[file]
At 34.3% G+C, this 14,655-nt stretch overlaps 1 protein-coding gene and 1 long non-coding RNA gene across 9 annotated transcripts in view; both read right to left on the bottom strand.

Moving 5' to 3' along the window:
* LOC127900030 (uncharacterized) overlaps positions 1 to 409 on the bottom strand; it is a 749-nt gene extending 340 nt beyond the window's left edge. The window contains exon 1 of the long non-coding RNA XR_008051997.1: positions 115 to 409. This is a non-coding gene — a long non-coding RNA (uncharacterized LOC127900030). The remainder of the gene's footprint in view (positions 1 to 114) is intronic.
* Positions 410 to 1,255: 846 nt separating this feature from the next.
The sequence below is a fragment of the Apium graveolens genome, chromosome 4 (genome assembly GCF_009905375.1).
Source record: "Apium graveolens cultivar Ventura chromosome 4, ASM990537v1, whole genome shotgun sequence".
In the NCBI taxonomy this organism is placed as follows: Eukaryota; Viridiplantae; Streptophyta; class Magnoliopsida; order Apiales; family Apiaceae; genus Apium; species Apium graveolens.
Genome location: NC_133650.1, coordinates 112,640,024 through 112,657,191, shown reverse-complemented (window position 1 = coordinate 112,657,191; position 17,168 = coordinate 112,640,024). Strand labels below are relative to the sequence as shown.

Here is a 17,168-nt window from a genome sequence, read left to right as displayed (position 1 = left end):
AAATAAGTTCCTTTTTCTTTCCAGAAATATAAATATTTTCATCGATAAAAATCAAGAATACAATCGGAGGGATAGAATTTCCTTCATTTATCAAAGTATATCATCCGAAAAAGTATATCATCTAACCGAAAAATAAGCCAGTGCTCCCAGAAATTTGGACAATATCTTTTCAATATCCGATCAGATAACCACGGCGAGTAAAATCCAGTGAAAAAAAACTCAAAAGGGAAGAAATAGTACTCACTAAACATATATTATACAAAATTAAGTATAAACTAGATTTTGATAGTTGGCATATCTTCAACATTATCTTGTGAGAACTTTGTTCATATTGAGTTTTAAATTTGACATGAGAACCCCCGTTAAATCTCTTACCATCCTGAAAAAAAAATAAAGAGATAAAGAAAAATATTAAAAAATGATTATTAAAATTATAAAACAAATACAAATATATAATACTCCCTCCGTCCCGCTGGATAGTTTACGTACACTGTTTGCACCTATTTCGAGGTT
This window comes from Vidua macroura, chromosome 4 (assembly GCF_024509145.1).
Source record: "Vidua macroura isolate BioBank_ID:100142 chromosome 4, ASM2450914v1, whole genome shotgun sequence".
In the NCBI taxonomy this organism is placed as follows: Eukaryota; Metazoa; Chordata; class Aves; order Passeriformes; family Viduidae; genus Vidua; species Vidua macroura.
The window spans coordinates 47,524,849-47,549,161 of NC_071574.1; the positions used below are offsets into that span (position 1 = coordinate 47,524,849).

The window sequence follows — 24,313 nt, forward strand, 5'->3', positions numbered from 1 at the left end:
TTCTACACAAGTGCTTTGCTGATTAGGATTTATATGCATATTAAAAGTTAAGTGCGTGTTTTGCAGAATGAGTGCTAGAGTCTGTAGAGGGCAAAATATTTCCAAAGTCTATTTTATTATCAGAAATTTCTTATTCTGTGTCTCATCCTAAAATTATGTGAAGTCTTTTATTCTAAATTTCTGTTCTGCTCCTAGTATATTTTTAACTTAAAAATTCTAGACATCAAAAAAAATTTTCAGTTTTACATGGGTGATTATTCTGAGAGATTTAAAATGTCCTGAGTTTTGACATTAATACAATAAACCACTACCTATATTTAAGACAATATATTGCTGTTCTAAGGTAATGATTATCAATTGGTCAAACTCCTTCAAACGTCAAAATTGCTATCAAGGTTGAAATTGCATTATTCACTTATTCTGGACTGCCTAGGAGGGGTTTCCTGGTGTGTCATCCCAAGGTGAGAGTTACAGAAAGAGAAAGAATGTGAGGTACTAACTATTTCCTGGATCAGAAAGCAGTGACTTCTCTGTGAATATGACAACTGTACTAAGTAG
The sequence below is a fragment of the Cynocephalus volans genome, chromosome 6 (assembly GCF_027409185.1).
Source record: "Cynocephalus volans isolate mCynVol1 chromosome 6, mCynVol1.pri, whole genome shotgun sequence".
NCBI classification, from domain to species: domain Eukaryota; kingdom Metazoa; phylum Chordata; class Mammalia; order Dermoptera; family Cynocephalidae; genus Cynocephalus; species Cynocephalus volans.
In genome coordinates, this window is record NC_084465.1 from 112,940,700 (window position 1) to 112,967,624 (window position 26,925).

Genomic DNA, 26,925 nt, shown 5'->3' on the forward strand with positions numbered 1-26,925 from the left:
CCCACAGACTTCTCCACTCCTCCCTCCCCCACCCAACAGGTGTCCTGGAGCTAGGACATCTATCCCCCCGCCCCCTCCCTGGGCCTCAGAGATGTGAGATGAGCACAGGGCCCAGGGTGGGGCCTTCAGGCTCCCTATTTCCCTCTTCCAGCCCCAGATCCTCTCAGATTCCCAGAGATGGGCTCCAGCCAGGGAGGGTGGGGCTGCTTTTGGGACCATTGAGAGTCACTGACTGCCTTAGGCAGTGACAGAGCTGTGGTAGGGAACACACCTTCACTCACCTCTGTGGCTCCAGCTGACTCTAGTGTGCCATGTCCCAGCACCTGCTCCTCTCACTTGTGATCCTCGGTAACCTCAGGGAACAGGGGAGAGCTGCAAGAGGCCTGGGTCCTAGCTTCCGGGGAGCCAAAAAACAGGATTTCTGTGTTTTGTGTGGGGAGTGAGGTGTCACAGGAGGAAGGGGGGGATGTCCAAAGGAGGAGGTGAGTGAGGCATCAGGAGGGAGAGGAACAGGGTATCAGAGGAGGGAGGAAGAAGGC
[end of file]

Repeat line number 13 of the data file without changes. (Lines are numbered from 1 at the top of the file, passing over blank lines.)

In the NCBI taxonomy this organism is placed as follows: Eukaryota; Metazoa; Chordata; class Aves; order Passeriformes; family Viduidae; genus Vidua; species Vidua macroura.